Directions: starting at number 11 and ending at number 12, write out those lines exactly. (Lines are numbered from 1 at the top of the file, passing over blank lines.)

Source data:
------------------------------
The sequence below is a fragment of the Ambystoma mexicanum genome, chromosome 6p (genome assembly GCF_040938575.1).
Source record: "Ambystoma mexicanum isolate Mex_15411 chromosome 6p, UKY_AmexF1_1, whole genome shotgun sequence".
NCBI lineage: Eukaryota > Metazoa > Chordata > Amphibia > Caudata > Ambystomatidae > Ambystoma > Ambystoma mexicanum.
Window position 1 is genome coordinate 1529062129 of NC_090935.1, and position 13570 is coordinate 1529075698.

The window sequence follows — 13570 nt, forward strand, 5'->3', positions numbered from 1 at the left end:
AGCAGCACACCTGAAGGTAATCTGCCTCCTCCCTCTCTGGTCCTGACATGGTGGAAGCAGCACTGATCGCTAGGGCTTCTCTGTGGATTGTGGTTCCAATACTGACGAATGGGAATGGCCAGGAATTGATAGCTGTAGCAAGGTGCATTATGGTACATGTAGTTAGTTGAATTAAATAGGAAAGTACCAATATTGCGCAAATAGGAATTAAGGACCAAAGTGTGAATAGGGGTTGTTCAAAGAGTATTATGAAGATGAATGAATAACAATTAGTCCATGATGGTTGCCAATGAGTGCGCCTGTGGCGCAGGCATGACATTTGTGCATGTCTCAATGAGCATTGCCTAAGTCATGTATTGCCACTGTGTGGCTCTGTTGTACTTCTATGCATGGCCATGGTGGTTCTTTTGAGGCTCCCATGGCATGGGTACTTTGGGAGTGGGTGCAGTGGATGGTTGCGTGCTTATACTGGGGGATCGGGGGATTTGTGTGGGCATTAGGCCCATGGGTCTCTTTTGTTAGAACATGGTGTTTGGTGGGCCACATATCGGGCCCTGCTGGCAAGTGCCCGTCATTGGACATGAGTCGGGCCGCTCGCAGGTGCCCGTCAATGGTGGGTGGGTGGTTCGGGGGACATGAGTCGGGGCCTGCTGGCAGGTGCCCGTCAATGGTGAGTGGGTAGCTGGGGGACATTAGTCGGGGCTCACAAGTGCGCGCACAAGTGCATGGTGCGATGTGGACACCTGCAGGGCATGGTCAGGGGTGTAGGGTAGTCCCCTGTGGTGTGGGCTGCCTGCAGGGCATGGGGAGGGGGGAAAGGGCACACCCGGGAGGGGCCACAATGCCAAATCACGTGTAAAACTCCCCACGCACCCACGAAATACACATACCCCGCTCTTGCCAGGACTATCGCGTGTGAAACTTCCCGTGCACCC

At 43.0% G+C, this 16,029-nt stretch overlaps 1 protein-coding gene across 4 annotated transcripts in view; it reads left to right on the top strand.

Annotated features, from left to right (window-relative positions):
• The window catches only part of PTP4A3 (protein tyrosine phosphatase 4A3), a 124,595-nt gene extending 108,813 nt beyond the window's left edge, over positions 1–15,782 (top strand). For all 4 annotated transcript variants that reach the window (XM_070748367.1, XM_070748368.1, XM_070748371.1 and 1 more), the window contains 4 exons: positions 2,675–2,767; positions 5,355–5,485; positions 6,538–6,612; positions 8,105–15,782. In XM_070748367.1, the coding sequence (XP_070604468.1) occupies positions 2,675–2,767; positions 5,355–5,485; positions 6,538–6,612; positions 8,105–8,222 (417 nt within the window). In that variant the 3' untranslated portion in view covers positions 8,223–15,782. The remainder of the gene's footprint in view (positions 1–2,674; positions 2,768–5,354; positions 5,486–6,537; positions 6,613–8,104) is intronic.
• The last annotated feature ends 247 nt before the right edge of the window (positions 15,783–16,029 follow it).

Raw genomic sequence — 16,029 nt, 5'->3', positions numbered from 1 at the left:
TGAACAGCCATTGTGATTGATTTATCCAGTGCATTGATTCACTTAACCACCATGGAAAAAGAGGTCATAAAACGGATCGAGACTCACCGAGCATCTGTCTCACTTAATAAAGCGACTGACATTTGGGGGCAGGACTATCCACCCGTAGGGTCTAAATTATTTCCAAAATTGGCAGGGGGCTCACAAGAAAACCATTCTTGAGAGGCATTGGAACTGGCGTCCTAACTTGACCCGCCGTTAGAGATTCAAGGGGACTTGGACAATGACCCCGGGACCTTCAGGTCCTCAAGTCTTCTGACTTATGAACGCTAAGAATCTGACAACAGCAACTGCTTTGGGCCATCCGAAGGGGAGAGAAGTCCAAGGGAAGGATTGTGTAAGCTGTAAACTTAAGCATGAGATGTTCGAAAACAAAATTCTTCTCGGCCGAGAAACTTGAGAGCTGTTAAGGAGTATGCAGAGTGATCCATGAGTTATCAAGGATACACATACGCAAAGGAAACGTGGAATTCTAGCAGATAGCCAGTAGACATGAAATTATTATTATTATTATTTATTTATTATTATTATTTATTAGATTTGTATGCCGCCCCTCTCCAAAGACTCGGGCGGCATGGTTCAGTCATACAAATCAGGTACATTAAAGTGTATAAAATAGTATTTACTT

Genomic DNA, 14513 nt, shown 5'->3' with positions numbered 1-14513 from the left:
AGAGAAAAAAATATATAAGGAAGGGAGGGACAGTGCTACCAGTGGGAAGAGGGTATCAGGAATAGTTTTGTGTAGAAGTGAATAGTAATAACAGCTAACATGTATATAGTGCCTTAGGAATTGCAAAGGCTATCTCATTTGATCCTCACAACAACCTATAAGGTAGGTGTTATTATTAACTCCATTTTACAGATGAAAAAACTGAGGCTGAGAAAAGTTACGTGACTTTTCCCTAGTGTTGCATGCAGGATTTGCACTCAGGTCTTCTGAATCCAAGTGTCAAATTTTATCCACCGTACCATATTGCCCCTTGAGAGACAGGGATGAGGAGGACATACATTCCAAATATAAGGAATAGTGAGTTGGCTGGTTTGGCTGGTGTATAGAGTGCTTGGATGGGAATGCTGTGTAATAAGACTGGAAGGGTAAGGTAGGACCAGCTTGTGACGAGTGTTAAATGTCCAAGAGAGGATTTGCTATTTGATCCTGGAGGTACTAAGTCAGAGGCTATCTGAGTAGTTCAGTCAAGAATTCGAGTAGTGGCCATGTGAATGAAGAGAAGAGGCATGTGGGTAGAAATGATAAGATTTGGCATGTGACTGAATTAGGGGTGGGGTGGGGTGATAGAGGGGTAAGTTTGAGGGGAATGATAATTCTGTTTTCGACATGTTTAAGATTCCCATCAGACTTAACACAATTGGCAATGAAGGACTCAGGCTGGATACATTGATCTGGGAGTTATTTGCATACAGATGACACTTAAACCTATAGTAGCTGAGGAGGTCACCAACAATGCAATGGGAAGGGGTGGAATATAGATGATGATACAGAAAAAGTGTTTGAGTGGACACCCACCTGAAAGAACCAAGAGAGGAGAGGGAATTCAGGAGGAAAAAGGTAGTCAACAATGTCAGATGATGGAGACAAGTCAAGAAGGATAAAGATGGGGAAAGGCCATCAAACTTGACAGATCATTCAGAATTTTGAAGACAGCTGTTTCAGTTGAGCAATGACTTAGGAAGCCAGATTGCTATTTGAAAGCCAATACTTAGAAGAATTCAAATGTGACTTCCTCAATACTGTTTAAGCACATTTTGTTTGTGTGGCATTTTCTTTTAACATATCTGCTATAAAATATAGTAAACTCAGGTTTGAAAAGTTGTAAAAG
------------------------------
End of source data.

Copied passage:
Raw genomic sequence — 16,029 nt, 5'->3', positions numbered from 1 at the left:
TGAACAGCCATTGTGATTGATTTATCCAGTGCATTGATTCACTTAACCACCATGGAAAAAGAGGTCATAAAACGGATCGAGACTCACCGAGCATCTGTCTCACTTAATAAAGCGACTGACATTTGGGGGCAGGACTATCCACCCGTAGGGTCTAAATTATTTCCAAAATTGGCAGGGGGCTCACAAGAAAACCATTCTTGAGAGGCATTGGAACTGGCGTCCTAACTTGACCCGCCGTTAGAGATTCAAGGGGACTTGGACAATGACCCCGGGACCTTCAGGTCCTCAAGTCTTCTGACTTATGAACGCTAAGAATCTGACAACAGCAACTGCTTTGGGCCATCCGAAGGGGAGAGAAGTCCAAGGGAAGGATTGTGTAAGCTGTAAACTTAAGCATGAGATGTTCGAAAACAAAATTCTTCTCGGCCGAGAAACTTGAGAGCTGTTAAGGAGTATGCAGAGTGATCCATGAGTTATCAAGGATACACATACGCAAAGGAAACGTGGAATTCTAGCAGATAGCCAGTAGACATGAAATTATTATTATTATTATTTATTTATTATTATTATTTATTAGATTTGTATGCCGCCCCTCTCCAAAGACTCGGGCGGCATGGTTCAGTCATACAAATCAGGTACATTAAAGTGTATAAAATAGTATTTACTT